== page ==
Sog.: dal romanzo omonimo di Indro Montanelli. Scen.: Sergio Amidei, Diego Fabbri, Indro Montanelli. F.: Carlo Carlini. M.: Cesare Cavagna. Scgf.: Piero Zuffi. Mus.: Renzo Rossellini. Su.: Ovidio Del Grande. Int.: Vittorio De Sica (Giovanni Bertone, falso generale Della Rovere), Hannes Messemer (colonnello Müller), Vittorio Caprioli (Aristide Banchelli), Nando Angelini (Paolo), Herbert Fischer (Walter Hageman), Mary Greco (madama Vera), Bernardino Menicacci (il secondino), Lucia Modugno (la partigiana), Franco Interlenghi (Pasquale Antonio). Prod.: Moris Ergas per Zebra Film, S.N.E. Gaumont. Pri. pro.: 7 ottobre 1959 35mm. D.: 138′. Bn.
per concessione di Minerva Pictures Group
How many real characters did I play? Less than you can count on one hand, seriously, less than the number of Oscars I’ve gotten for directing. You could fit them on the head of a pin: my first film, Gli uomini che mascalzoni, I played an anti-hero at a time when films were fascist, with colonels and Jarabubs. Camerini was the one with courage, and since I myself am antiheroic, I was comfortable with it. That’s one. Then there was the lawyer in the Blasetti film with Gina Lollobrigida, Altri tempi. Then, yes, alright, my gambler in Oro di Napoli, when I play cards with the kid… and the last, Il generale Della Rovere, which Rossellini entrusted to me, perhaps one of my best performances. That’s it, no others. One doesn’t always manage to achieve one’s desire, to be true to a character.
Vittorio De Sica, in Giuliano Ferrieri, De Sica visto da De Sica, “L’Europeo”, n. 47, November 21, 1974
In the role of General Della Rovere, Vittorio De Sica is so convincing and fitting, beyond any and all expectations, that it deserves special comment. It is a genuine surprise: from a character actor he has risen to become a true artist. Forgive us if his performance has induced an elegy seemingly rife with hyperbole, but in part of his own doing and in part the fault of the normally vapid Italian cinema that feeds off its own children like Thyestes, De Sica seemed destined by this point to be a prisoner within himself. Actors have a tendency, in fact, to typecast themselves, much the way a silkworm makes its own cocoon. […] It was Rossellini who understood that as an actor he was not only limited to being the Marshall of Pane, amore e fantasia. In Il generale Della Rovere, De Sica is a principal reason for the success of the film. He seems born for the role of the petty thief Bertone, a minor swindler who survives day to day as needed, ready to deal in cocaine or hot watches, from big heist to little scam. […] The first part of the film is a sort of preface to the action narrated by Indro Montanelli, […] showing the character in his relationship with a low rent showgirl (Giovanna Ralli), with a shady adventuress (Sandra Milo), and in his world of clandestine, improvised gambling halls. […] This hardened crook, by now fiftyish, has the dignified appearance that in wartime allows him to pass as a Colonel, bragging about (imaginary) friendships with high level German officials, so as to swindle money from the families of arrested partisans, promising the connections to get their loved ones released. His true nature emerges and comes to life however in his relationship with the German official (played splendidly by Hannes Messemer) who shuts him inside San Vittore prison, giving him the identity of a general in the resistance, so he might infiltrate a group of resistance prisoners and expose their organization. […] In that trap of persecuted victims he ultimately prefers to be shot with the others rather than betray them.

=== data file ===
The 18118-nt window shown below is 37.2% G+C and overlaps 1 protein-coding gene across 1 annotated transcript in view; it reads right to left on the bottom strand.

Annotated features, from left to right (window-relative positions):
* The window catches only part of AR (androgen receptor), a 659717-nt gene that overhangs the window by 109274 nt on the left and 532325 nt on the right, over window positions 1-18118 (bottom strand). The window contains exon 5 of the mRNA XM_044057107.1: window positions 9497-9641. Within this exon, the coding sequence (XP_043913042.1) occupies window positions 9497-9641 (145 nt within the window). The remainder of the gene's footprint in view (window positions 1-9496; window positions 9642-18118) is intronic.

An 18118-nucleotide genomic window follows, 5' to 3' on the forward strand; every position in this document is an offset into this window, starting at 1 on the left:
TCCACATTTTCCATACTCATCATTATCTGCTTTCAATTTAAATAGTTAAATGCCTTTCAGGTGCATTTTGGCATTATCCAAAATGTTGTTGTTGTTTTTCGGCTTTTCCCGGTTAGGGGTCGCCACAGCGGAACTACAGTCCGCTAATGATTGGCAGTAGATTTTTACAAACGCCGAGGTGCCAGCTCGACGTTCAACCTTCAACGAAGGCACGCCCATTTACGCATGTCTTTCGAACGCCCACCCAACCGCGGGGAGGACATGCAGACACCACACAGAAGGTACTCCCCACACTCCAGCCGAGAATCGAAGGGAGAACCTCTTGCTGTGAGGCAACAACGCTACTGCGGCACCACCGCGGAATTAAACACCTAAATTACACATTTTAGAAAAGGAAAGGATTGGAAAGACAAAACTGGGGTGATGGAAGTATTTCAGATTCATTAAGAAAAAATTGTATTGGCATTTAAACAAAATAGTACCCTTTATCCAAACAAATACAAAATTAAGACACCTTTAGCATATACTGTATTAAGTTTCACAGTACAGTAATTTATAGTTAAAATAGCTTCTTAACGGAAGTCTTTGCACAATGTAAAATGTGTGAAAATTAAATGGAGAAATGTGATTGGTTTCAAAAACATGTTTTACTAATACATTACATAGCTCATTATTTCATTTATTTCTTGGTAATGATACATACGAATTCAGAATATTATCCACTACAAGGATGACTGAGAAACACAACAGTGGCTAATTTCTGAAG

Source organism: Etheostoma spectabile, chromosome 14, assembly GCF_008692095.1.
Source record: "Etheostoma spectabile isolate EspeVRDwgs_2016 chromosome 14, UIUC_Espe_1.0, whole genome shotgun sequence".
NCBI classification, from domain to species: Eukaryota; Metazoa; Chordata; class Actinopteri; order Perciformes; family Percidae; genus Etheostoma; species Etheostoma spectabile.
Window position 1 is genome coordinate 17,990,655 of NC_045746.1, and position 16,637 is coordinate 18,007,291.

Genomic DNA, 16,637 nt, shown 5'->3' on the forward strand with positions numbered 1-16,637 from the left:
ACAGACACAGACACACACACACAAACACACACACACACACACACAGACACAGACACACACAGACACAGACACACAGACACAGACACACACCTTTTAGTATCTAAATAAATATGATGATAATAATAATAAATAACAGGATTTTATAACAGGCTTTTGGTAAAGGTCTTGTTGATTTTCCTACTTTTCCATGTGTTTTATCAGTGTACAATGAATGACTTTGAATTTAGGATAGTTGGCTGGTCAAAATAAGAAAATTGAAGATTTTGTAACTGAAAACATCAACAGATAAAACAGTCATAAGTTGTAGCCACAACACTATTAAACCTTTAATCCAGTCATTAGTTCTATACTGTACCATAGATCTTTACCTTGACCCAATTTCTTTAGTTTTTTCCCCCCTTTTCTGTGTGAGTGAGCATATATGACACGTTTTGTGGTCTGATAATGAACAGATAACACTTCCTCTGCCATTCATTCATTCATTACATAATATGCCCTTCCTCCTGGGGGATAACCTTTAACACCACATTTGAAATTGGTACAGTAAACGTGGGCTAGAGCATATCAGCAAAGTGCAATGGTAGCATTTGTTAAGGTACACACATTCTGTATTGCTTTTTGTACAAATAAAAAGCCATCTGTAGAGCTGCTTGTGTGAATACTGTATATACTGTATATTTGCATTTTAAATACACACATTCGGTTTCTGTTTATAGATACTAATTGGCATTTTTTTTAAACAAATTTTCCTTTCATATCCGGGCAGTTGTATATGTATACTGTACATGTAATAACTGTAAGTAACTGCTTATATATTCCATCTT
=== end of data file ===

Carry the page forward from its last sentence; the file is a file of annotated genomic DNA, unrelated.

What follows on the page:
Maurizio Liverani, Trionfo di Rossellini, “Paese Sera”, August 31, 1959